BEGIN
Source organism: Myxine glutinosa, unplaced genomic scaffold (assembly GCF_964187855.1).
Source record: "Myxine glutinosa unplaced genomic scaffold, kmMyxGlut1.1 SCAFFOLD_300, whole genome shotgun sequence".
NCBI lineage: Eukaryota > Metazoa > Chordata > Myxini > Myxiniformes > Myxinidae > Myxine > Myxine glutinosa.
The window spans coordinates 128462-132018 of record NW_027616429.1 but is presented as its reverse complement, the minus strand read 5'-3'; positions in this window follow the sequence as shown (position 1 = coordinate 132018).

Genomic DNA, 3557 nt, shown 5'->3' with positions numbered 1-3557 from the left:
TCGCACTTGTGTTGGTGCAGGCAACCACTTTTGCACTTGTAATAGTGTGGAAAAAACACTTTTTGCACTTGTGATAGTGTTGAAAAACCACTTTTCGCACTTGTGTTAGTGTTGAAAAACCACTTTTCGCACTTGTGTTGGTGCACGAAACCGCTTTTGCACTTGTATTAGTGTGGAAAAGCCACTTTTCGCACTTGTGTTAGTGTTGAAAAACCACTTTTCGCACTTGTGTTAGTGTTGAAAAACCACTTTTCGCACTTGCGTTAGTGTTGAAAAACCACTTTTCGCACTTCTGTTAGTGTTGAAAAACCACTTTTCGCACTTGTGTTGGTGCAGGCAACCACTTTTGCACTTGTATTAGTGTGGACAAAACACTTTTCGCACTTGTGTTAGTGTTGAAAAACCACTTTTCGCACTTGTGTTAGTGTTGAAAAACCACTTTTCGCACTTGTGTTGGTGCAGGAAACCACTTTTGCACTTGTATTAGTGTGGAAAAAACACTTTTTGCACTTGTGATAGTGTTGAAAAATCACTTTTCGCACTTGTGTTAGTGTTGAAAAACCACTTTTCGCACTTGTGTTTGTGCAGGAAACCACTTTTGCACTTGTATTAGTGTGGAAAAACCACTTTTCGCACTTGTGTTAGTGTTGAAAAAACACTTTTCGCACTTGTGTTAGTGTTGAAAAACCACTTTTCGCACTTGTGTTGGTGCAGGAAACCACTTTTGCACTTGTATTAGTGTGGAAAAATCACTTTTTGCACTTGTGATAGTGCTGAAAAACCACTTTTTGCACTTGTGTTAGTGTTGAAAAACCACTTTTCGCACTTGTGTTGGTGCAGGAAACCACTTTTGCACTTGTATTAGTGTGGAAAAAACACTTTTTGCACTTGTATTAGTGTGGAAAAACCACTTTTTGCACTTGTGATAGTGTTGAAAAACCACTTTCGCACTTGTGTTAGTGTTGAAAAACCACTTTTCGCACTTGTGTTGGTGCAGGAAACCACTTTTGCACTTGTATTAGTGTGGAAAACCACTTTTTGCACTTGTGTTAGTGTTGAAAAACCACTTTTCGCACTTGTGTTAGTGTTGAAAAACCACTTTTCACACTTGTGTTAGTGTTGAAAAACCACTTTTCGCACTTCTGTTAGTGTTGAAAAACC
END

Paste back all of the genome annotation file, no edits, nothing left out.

Source organism: Myxine glutinosa, unplaced genomic scaffold (assembly GCF_964187855.1).
Source record: "Myxine glutinosa unplaced genomic scaffold, kmMyxGlut1.1 SCAFFOLD_300, whole genome shotgun sequence".
NCBI lineage: Eukaryota > Metazoa > Chordata > Myxini > Myxiniformes > Myxinidae > Myxine > Myxine glutinosa.
The window spans coordinates 128462-132018 of record NW_027616429.1 but is presented as its reverse complement, the minus strand read 5'-3'; positions in this window follow the sequence as shown (position 1 = coordinate 132018).

Genomic DNA, 3557 nt, shown 5'->3' with positions numbered 1-3557 from the left:
TCGCACTTGTGTTGGTGCAGGCAACCACTTTTGCACTTGTAATAGTGTGGAAAAAACACTTTTTGCACTTGTGATAGTGTTGAAAAACCACTTTTCGCACTTGTGTTAGTGTTGAAAAACCACTTTTCGCACTTGTGTTGGTGCACGAAACCGCTTTTGCACTTGTATTAGTGTGGAAAAGCCACTTTTCGCACTTGTGTTAGTGTTGAAAAACCACTTTTCGCACTTGTGTTAGTGTTGAAAAACCACTTTTCGCACTTGCGTTAGTGTTGAAAAACCACTTTTCGCACTTCTGTTAGTGTTGAAAAACCACTTTTCGCACTTGTGTTGGTGCAGGCAACCACTTTTGCACTTGTATTAGTGTGGACAAAACACTTTTCGCACTTGTGTTAGTGTTGAAAAACCACTTTTCGCACTTGTGTTAGTGTTGAAAAACCACTTTTCGCACTTGTGTTGGTGCAGGAAACCACTTTTGCACTTGTATTAGTGTGGAAAAAACACTTTTTGCACTTGTGATAGTGTTGAAAAATCACTTTTCGCACTTGTGTTAGTGTTGAAAAACCACTTTTCGCACTTGTGTTTGTGCAGGAAACCACTTTTGCACTTGTATTAGTGTGGAAAAACCACTTTTCGCACTTGTGTTAGTGTTGAAAAAACACTTTTCGCACTTGTGTTAGTGTTGAAAAACCACTTTTCGCACTTGTGTTGGTGCAGGAAACCACTTTTGCACTTGTATTAGTGTGGAAAAATCACTTTTTGCACTTGTGATAGTGCTGAAAAACCACTTTTTGCACTTGTGTTAGTGTTGAAAAACCACTTTTCGCACTTGTGTTGGTGCAGGAAACCACTTTTGCACTTGTATTAGTGTGGAAAAAACACTTTTTGCACTTGTATTAGTGTGGAAAAACCACTTTTTGCACTTGTGATAGTGTTGAAAAACCACTTTCGCACTTGTGTTAGTGTTGAAAAACCACTTTTCGCACTTGTGTTGGTGCAGGAAACCACTTTTGCACTTGTATTAGTGTGGAAAACCACTTTTTGCACTTGTGTTAGTGTTGAAAAACCACTTTTCGCACTTGTGTTAGTGTTGAAAAACCACTTTTCACACTTGTGTTAGTGTTGAAAAACCACTTTTCGCACTTCTGTTAGTGTTGAAAAACC